An Episode of Sexting

10 Mar

Last night I watched the newest episode of the new ABC show The Deep End, and in this episode an important issue was brought up, one that my new media classes have been discussing for some time now, sexting.

There is a thin line today kids and young adults are treading over when it comes to sending nude pictures of themselves or others. Can you imagine a 16 year old being sent away for 20 years in jail for accepting a nude picture message of his girlfriend? It may be hard to imagine but cases like Phillip Alpert’s unfortunately happen. Alpert was arrested and charged with sending child pornography at the age of 18 after his 16-year-old girlfriend sent him nude photos of herself, which he then passed onto his friends. He was sentenced to five years probation and required by Florida law to register as a sex offender.

It’s important to realize the implications of such actions in today’s society. One nude photo or video could end up viral in a matter of minutes. Does it seem that the punishment for ‘sexting’ is too harsh on teens? Quite possibly. With the advancement in technology and the way we use the internet today new laws concerning the matter should be urged. The laws being used to charge these teens are the laws that upheld to the old standards. It doesn’t seem right you can charge someone with the same standards that fit the old media because times have changed and so has the way media is used. There is a panic to figure out how to regulate such issues and the best way the justice system knows how is to apply the old rules.

Back in March of 2009, almost a whole year ago, The New York Times wrote a great blog about this issue. In it they stated:

But the trouble multiplies when the law gets involved. It’s illegal under federal and state child-porn laws to create explicit images of a minor, posses them or distribute them. These laws were drafted to address adult abuse of minors, but it turns out they don’t exempt minors who create and distribute images, even if the pictures are of them (making them, presumably, the victims). In fact, police and prosecutors in several states are going after creator-victims, including in Pennsylvania, Ohio and Wisconsin.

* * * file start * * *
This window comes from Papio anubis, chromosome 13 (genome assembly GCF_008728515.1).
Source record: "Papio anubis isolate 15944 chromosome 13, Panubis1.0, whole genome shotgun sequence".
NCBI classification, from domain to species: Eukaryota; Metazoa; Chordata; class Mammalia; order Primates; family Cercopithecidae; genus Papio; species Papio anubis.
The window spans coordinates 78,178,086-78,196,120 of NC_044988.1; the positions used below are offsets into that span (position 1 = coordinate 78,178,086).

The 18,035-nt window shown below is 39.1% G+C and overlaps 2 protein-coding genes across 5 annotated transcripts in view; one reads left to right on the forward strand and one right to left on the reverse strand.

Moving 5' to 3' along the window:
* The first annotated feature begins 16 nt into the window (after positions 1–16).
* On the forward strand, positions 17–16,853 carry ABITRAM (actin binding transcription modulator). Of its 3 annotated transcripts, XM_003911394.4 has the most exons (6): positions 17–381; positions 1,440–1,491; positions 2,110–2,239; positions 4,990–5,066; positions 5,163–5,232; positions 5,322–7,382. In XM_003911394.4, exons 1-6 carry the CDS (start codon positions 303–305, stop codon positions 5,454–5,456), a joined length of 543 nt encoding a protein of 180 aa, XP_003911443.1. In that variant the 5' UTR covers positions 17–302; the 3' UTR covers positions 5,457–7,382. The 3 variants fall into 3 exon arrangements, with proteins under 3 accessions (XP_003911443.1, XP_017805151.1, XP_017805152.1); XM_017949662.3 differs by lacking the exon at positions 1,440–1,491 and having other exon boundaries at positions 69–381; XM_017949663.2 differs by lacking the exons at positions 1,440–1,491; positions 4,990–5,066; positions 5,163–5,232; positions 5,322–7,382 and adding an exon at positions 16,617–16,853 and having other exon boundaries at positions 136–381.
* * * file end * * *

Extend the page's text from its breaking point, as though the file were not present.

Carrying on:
Luckily there are people who are stepping up to take on the challenge of addressing the ‘sexting’ laws. Dakota Wesleyan University assistant professor Jesse Weins, and a colleague address the issue in a soon-to-be-published article in the Tennessee Law Review. You can read more about Weins here and here.

To learn more about other cases involving ‘sexting’ check out Sexting in America provided by MTV News and AThinLine.org.

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One Response to “An Episode of Sexting”

  1. Cameron Jordan April 28, 2010 at 3:00 am #

    Sexting is what it is … what it isn’t is the manufacture and delivery of child porn. Would I like to have my pictures sexted around the net? Nope! What I am more afraid of is our government (or any government for that matter) thinking it’s a crime that requires anyone to be subjected to the sex offender laws and attached harassment, inability to find housing or employment that go with them. Albert was a perfect example of people in positions of authority abusing that power and then hiding their lack of judgment behind the literal reading of the law without combining it with the laws intent. Here is one for you to think about Mac In washington state earlier this year a 15 yr old girl was put in a cab and driven into downtown Seattle alone where she underwent an abortion then put in a cab back to school where she caught the bus home all without telling her parents a thing. If that same girl had totally consensual sex with an 18 yr old guy and the police found out they would charge him with rape III sex abuse IV and require him to register as a sex offender, his life ruined just as it was getting started. The court would not even get to hear that she consented …why? because she is ot legally old enough to give consent. Wait a minute how can a girl be able to legally give consent w/ out parental permission to have an abortion but that same girl lacks the capacity to give consent to have sex to start with. It doesn’t affect girls either way it’s the poor guys who suffer and are tattoed as rapists and sex offender societies biggest pariahs. Let me ask you this do you think an 18 yr old girl who had sex with a 15 yr old guy would be accused and charged with rape and be required to register as a sex offender? NFW! I think this obvious double standard stinks on ice. The system is really messed up and and child porn has become the crimen exceptum of our era.

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